...and Father Christmas in the UK
Santa Claus started as an American version of the original Saint Nicholas but is now recognised worldwide as the Christmas gift-giver. The name Father Christmas originated in England as early as the 1600s but he did not take on the attributes of the American Santa Claus until the 1800s in his appearance and his focus on children.
Connecting with Christmas
In the early 1800s in America, there were changes happening in society and there was movement towards making the celebration of Christmas Day a more child-centred occasion - a family holiday, a time of charity, good-will and giving. The origins of Christmas Day itself are based on Christian celebrations of the birth of Jesus Christ. There were gifts given to baby Jesus too, by the three kings or wise men. The date of December 25 first appeared in a Roman calendar in 336 AD. This was set as a holiday honoring the birth of Jesus. Over time, the celebrations of Saint Nicholas on Dec 6 and the celebrations for Christmas on Dec 25 merged. So Santa started giving gifts on Christmas Eve.
Kris Kringle is another name of a Christmas gift-giver. This originated in the 1600s from a tradition with Swiss, German and Austrian families who referred to Christkindl or Christ Child. This was the time of the Protestant Reformation and it was felt that Christ should be the figure seen as the gift-giver, so a child-like version was created. Chris Kindle, Kris Kindle and Kris Kringle are derivations from the original Christkindl. This has evolved into a Secret Santa tradition where members of a group give a gift to another member.
The stories - and the images they create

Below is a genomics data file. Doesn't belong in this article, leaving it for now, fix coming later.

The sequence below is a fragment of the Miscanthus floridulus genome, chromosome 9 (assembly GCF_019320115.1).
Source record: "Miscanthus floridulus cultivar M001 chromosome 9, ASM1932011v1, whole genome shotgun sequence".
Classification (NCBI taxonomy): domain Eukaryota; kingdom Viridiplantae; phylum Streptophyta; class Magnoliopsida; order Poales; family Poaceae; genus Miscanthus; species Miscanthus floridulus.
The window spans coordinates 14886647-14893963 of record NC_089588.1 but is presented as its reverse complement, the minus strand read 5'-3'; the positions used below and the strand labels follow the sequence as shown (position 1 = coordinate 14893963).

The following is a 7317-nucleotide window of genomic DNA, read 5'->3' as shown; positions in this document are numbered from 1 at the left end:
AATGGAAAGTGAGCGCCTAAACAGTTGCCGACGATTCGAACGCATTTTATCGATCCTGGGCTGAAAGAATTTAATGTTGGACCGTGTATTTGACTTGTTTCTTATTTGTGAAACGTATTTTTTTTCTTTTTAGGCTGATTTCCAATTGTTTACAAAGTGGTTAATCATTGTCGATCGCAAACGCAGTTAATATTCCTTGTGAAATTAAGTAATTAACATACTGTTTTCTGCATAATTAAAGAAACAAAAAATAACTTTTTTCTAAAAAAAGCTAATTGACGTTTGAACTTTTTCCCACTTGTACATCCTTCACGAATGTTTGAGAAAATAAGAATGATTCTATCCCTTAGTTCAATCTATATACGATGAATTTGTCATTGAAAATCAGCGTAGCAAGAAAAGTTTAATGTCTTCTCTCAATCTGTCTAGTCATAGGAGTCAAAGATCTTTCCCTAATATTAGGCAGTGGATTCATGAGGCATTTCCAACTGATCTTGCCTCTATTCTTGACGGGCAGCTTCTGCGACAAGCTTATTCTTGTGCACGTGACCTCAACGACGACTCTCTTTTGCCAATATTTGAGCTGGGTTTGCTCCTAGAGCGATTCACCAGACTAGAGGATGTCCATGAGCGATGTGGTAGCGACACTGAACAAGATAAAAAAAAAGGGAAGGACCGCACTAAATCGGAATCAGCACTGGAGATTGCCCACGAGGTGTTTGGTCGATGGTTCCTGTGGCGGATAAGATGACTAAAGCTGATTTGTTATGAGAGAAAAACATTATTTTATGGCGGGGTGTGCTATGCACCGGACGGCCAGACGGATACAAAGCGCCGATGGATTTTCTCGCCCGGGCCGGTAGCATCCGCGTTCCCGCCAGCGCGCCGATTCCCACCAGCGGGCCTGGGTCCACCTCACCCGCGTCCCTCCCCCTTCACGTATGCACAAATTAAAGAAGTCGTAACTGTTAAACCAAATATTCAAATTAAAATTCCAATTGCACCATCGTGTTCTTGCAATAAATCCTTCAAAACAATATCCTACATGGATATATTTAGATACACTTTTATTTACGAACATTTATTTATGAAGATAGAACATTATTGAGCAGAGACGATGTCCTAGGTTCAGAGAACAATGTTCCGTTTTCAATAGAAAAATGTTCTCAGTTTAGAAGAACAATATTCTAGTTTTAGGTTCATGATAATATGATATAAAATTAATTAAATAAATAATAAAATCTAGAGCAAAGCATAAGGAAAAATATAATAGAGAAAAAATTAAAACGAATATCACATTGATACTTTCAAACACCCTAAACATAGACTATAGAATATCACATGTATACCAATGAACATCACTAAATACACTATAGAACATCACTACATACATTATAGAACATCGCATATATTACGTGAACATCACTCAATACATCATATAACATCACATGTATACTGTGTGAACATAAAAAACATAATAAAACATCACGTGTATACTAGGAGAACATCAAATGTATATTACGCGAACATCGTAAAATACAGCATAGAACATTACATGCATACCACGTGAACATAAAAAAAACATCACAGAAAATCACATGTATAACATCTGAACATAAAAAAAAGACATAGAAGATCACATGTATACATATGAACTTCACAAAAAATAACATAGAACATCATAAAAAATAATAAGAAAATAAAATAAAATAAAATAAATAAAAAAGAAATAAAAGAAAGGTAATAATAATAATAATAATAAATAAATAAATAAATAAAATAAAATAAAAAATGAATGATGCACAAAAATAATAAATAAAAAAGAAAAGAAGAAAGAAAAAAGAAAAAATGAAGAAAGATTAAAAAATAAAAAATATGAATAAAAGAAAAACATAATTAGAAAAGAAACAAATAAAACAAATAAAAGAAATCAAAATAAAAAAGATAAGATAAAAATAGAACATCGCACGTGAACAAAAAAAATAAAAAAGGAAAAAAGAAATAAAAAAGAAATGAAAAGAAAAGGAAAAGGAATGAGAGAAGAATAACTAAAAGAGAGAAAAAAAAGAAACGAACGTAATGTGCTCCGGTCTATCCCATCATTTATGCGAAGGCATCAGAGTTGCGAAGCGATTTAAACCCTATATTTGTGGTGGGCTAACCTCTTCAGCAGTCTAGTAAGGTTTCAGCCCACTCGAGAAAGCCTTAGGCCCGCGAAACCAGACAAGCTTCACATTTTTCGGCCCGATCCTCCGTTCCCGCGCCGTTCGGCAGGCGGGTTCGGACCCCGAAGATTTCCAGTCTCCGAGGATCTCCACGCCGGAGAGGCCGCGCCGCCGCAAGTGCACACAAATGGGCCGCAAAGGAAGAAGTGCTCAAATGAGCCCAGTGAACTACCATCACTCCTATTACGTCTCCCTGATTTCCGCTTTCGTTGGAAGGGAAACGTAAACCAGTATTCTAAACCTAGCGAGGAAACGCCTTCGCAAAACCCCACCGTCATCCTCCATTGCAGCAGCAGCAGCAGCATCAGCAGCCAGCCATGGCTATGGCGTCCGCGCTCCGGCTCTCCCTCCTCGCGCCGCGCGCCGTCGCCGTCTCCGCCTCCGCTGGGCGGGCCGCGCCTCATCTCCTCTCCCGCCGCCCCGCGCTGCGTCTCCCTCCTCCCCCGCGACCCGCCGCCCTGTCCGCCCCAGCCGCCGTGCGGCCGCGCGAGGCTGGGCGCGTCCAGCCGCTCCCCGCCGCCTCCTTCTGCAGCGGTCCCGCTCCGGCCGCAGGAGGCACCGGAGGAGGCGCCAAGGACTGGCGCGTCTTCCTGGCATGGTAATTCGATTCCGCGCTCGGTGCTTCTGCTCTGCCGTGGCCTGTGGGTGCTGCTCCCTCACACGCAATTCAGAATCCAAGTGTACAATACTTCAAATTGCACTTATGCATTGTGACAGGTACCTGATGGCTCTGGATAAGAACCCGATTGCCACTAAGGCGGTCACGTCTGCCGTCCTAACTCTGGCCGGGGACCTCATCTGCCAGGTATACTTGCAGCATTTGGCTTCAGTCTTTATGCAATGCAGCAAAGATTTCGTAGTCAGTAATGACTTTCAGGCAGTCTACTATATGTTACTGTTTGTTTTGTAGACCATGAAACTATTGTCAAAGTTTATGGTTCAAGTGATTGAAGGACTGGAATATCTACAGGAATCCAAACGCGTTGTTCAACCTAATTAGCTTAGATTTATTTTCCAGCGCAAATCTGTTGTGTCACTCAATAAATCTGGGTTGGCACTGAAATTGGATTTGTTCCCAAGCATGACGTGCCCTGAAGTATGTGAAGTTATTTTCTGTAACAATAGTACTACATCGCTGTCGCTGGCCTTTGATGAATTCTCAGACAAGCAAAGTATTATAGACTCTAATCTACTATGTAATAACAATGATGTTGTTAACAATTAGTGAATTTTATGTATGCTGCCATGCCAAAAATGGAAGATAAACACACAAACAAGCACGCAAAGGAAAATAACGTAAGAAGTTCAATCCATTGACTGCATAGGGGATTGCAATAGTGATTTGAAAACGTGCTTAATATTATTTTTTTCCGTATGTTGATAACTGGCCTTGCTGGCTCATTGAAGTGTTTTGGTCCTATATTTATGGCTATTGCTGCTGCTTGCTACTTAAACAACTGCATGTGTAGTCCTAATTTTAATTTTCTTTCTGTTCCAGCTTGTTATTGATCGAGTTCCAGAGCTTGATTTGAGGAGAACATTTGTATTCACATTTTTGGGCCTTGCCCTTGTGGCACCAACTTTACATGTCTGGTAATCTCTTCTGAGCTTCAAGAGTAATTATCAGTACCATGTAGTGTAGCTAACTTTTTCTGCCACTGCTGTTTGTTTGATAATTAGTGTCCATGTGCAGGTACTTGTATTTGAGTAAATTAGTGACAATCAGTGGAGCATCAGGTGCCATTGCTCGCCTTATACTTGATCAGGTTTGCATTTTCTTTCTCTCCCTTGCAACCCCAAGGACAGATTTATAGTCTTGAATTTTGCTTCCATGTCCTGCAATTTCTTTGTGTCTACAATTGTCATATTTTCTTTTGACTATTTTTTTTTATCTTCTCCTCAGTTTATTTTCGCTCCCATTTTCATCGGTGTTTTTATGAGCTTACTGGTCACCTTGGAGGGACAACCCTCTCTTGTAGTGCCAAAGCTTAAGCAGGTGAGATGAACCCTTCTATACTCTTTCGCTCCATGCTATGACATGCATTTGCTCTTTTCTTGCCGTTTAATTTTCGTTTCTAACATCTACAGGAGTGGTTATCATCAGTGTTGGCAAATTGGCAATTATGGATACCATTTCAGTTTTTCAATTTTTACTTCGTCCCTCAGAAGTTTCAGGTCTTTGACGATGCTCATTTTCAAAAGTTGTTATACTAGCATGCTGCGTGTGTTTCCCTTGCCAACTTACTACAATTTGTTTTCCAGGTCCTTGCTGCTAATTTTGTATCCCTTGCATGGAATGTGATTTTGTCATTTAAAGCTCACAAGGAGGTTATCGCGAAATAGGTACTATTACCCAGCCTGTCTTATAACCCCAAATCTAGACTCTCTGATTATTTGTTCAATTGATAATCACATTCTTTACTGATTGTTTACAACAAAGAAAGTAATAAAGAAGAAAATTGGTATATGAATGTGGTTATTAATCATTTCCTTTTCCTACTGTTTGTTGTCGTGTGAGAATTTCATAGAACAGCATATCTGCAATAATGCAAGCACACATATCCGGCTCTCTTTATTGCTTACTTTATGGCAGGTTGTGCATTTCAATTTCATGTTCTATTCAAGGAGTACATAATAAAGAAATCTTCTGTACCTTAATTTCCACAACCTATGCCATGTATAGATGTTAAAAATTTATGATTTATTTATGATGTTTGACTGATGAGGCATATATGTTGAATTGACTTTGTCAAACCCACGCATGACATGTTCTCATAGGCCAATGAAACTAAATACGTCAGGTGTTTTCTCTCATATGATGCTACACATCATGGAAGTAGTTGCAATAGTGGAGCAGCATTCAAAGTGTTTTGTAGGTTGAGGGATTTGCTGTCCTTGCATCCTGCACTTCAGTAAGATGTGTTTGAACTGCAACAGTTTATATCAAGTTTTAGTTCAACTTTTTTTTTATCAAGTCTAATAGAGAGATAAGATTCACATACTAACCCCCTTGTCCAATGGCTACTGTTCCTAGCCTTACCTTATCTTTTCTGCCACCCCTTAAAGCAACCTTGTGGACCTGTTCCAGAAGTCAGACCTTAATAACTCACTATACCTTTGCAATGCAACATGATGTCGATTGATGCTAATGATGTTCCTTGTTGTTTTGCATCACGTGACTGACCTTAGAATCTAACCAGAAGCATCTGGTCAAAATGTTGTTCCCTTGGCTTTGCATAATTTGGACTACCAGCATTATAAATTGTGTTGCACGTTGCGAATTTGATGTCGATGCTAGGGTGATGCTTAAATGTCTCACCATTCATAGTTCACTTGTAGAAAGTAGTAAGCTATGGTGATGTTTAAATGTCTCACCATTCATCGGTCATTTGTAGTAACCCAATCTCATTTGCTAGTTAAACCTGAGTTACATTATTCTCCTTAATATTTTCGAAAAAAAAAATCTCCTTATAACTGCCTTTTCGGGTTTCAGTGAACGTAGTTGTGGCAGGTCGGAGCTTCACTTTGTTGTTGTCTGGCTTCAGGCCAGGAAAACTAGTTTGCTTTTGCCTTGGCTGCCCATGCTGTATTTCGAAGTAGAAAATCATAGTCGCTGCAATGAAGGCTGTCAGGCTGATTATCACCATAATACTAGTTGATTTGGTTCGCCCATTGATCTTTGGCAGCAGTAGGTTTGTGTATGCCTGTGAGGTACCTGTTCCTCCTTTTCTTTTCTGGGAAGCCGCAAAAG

So, through the stories of Santa, we can follow the evolving pictures of the secret gift-giver: from Saint Nicholas of centuries ago initially dressed in the tan-coloured garb of a monk as shown in this Christmas card; the traditional British version of Father Christmas dressed in green; to Santa Claus, the merry, tubby white-bearded man dressed in the red suit - was this before or after he appeared in Coca-Cola advertisements…?
Keeping the magic of Christmas alive tends to keep Santa ready for cold, winter weather. Searching Artventure for ‘Santa’ or ‘Christmas’ you’ll find lots to help you create your own images. But what about Santa in the sun and surf in summer? How would you draw Santa in a hot summer as opposed to the snow? How would he travel around Australia or your country and what animals might help him?
The concepts of gift-giving for children and a jolly man dressed in red flying a sleigh pulled by reindeer have become strong representations of Christmas. This may or may not be a time of celebration for you and your family for all sorts of reasons, least of which being the devastating impact of the pandemic. But hopefully the spirit of sharing, giving and compassion, particularly for the children in our lives, is something we can continue to promote and encourage at all times but especially at Christmas.